R: 100' T: N/A D: [dice] Rounds

You can peel off one of your shadows and send it hunting for a specific object. It uses your Wisdom score + [dice] for search rolls, if those are required.

2. Draining Needle

R: 30' T: [dice] creatures D: [dice] rounds

You conjure the life-draining glass flora of the Fields, throwing them like knives. Targets take [most] damage each round of the duration. You regain [dice] health each round.

3. Listen to the Blood

R: N/A T: Self D: [dice] rounds

Your blood whispers to you. It can answer [dice] questions from this list, or others.

  • Where is the person you like most?
  • Who hates you the most?
  • What is the most threatening thing in this area?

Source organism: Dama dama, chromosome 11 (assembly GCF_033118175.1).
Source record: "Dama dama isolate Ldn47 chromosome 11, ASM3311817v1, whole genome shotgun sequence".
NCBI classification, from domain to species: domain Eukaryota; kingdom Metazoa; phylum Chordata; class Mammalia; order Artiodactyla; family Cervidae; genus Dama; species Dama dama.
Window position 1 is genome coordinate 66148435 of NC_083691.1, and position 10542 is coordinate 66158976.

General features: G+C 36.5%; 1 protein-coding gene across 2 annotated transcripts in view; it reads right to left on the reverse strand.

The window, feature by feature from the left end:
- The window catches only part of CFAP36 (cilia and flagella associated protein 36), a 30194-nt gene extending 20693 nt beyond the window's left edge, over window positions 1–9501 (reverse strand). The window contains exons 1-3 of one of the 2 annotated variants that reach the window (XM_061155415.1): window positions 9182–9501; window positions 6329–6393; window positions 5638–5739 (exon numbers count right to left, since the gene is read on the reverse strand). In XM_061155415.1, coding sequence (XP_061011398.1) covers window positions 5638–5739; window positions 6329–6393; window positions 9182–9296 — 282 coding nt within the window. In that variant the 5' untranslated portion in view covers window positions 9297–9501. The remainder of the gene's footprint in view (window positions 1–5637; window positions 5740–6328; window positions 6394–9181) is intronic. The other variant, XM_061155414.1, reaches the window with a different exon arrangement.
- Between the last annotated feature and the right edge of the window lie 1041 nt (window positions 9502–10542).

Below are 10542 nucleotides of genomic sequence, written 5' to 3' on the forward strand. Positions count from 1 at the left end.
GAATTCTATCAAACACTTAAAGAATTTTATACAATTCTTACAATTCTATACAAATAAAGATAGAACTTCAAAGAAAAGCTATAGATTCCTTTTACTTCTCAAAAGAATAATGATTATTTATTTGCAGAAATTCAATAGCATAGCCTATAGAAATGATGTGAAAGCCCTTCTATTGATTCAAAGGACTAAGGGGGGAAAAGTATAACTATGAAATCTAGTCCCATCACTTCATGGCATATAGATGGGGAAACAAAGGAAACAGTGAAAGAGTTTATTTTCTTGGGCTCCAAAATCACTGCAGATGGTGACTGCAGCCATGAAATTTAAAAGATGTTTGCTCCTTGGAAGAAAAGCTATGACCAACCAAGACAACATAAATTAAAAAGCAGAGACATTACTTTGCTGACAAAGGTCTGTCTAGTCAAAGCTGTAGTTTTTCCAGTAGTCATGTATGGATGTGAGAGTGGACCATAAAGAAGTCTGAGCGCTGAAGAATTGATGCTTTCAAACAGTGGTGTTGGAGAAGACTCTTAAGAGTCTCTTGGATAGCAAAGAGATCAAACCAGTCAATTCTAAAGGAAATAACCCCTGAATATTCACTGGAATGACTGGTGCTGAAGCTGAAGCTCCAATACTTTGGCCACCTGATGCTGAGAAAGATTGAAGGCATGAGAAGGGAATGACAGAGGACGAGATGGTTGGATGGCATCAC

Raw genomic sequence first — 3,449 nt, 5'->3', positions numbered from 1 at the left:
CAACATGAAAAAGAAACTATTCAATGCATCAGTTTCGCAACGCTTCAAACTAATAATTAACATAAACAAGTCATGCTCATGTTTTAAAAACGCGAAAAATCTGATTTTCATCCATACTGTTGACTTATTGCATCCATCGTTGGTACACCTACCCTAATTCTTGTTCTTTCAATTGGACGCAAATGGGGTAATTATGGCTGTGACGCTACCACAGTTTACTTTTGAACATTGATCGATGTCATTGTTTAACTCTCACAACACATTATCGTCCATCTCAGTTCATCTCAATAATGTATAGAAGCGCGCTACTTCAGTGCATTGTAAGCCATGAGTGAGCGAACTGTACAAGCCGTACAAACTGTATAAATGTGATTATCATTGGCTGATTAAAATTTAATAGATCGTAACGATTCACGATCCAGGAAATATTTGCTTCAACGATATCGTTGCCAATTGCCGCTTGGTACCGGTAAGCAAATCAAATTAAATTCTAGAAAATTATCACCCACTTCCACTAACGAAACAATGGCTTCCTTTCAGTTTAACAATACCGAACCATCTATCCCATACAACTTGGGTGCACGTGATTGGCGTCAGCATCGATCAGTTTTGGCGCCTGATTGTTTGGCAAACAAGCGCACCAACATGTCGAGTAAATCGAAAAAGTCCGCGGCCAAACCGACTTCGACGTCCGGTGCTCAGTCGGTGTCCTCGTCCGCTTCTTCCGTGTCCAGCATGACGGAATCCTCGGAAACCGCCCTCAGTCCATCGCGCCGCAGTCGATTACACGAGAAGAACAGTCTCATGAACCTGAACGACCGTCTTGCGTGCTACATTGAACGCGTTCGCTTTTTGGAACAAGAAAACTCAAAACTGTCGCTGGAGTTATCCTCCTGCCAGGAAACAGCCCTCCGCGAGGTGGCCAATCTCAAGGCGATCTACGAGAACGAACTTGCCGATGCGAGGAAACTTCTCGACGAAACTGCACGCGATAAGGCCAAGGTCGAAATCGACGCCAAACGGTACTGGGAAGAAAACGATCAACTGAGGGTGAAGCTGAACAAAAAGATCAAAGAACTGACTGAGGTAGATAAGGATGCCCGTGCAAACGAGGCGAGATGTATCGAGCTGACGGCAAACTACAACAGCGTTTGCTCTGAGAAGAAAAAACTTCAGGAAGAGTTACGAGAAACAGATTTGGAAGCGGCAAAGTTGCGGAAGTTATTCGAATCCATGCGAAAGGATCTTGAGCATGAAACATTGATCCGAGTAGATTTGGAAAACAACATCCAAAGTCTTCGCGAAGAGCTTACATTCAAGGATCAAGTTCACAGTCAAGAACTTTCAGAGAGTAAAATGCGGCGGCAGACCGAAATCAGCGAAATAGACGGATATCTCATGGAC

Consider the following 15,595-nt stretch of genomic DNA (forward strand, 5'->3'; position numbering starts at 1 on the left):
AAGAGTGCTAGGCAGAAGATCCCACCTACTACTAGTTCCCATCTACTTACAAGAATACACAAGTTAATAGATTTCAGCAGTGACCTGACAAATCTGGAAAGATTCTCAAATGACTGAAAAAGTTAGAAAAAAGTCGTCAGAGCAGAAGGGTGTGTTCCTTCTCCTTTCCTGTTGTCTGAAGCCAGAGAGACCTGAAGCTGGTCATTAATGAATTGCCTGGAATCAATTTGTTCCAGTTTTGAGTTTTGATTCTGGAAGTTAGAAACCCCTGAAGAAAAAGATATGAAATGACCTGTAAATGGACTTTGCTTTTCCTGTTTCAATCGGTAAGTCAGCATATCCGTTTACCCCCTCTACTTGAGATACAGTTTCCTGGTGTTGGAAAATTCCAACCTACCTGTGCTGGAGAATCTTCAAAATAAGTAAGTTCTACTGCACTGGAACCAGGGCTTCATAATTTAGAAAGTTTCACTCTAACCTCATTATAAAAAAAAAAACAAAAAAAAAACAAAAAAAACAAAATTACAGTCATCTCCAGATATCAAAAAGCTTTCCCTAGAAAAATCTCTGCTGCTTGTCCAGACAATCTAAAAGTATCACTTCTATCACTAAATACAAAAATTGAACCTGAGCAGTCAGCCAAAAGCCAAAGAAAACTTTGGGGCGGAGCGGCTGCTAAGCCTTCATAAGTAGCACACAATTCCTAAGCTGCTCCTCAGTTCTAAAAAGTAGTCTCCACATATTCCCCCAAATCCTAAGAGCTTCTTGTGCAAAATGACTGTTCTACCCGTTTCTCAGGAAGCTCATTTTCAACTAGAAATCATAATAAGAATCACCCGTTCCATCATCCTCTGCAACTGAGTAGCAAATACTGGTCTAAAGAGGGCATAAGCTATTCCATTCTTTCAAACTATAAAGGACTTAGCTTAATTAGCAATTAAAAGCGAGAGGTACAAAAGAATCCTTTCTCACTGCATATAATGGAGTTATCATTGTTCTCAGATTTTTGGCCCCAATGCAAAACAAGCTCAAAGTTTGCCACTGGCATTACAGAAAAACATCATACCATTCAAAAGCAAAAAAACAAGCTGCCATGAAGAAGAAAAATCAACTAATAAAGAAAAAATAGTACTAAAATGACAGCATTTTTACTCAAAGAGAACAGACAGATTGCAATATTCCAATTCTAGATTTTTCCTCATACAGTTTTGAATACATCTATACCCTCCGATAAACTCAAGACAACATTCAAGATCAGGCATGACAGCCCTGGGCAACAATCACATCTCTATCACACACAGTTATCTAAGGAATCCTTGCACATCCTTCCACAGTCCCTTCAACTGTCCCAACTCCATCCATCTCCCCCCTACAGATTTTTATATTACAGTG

• How does this person feel?
The blood does not know facts - it cannot tell you what 2 + 2 is, for instance. It knows feelings - fear, hatred, love.

4. One is Preserved

R: Touch T: one creature D: Instant

A creature gains [sum] HP. Any dice used in this spell are automatically exhausted.

5. Another is Sacrificed

R: Touch T: Self/1 wizard D: Instant

Recharge [dice] MD. You may recharge another wizard's MD if you wish. In exchange, you or a willing participant lose [dice] max HP, permanently.

6. Raise the Pillars

R: 100' T: N/A D: Instant

[dice] pillars of glass, [sum] feet high, rise up from the ground. They move slowly, carrying people up rather than impaling them.

7. Heat Glass

R: Sight T: [dice] pounds of glass D: Instant

Glass shies away in fear of your gaze, and melts. On contact with a person, molten glass does [dice]d8 fire damage.